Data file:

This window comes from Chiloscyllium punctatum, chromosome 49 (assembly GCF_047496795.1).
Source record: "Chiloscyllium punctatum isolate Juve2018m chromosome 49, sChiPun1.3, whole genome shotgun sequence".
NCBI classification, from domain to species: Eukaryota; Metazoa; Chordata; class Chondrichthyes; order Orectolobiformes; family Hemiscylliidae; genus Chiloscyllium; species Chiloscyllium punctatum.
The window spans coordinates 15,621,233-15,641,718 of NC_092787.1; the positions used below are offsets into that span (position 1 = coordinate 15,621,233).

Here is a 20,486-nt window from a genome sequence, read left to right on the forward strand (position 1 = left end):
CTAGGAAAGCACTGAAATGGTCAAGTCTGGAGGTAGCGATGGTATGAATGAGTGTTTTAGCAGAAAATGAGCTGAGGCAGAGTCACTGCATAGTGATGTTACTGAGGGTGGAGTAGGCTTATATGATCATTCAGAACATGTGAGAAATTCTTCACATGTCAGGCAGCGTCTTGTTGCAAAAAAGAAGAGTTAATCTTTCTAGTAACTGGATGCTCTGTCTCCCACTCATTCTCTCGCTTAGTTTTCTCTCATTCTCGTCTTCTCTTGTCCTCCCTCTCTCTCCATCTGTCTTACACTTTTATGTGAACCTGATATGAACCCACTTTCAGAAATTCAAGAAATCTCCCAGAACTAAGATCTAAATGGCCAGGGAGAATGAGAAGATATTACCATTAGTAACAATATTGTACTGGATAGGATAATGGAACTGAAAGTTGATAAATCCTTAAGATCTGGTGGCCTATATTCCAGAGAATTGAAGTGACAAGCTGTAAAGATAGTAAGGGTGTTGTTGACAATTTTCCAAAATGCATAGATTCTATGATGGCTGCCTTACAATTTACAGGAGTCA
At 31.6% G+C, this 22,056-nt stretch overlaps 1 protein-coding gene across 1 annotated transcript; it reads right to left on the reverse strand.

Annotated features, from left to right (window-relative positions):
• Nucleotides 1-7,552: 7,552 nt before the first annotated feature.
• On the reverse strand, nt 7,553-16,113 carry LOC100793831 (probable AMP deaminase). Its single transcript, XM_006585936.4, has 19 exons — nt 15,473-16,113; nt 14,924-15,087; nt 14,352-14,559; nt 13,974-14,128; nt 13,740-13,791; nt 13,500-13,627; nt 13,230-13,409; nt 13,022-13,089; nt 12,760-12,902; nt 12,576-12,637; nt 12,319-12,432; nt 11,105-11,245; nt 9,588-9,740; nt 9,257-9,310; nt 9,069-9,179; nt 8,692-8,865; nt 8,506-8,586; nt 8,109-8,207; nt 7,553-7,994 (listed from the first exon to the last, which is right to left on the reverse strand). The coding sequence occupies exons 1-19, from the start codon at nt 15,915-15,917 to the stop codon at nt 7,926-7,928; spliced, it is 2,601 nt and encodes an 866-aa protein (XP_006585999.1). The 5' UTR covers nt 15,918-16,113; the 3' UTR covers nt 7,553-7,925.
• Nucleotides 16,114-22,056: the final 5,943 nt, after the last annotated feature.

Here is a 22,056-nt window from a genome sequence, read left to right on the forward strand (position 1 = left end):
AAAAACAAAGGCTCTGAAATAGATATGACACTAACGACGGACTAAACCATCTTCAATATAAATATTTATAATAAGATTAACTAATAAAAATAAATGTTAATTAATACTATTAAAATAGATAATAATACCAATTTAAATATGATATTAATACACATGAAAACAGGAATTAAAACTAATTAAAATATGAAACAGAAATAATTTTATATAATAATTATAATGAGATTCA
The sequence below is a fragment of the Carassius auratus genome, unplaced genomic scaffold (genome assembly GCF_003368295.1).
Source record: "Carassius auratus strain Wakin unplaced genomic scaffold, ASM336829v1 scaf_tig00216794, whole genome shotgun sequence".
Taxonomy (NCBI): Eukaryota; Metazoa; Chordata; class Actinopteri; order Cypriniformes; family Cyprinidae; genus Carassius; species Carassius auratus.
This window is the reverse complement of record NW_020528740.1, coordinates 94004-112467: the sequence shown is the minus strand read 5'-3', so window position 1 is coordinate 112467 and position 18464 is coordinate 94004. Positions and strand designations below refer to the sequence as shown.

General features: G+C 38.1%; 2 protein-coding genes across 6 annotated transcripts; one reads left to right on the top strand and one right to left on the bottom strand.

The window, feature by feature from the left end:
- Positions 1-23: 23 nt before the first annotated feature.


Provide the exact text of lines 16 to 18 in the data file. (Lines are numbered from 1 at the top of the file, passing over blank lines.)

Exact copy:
Taxonomy (NCBI): Eukaryota; Metazoa; Chordata; class Actinopteri; order Cypriniformes; family Cyprinidae; genus Carassius; species Carassius auratus.
This window is the reverse complement of record NW_020528740.1, coordinates 94004-112467: the sequence shown is the minus strand read 5'-3', so window position 1 is coordinate 112467 and position 18464 is coordinate 94004. Positions and strand designations below refer to the sequence as shown.

General features: G+C 38.1%; 2 protein-coding genes across 6 annotated transcripts; one reads left to right on the top strand and one right to left on the bottom strand.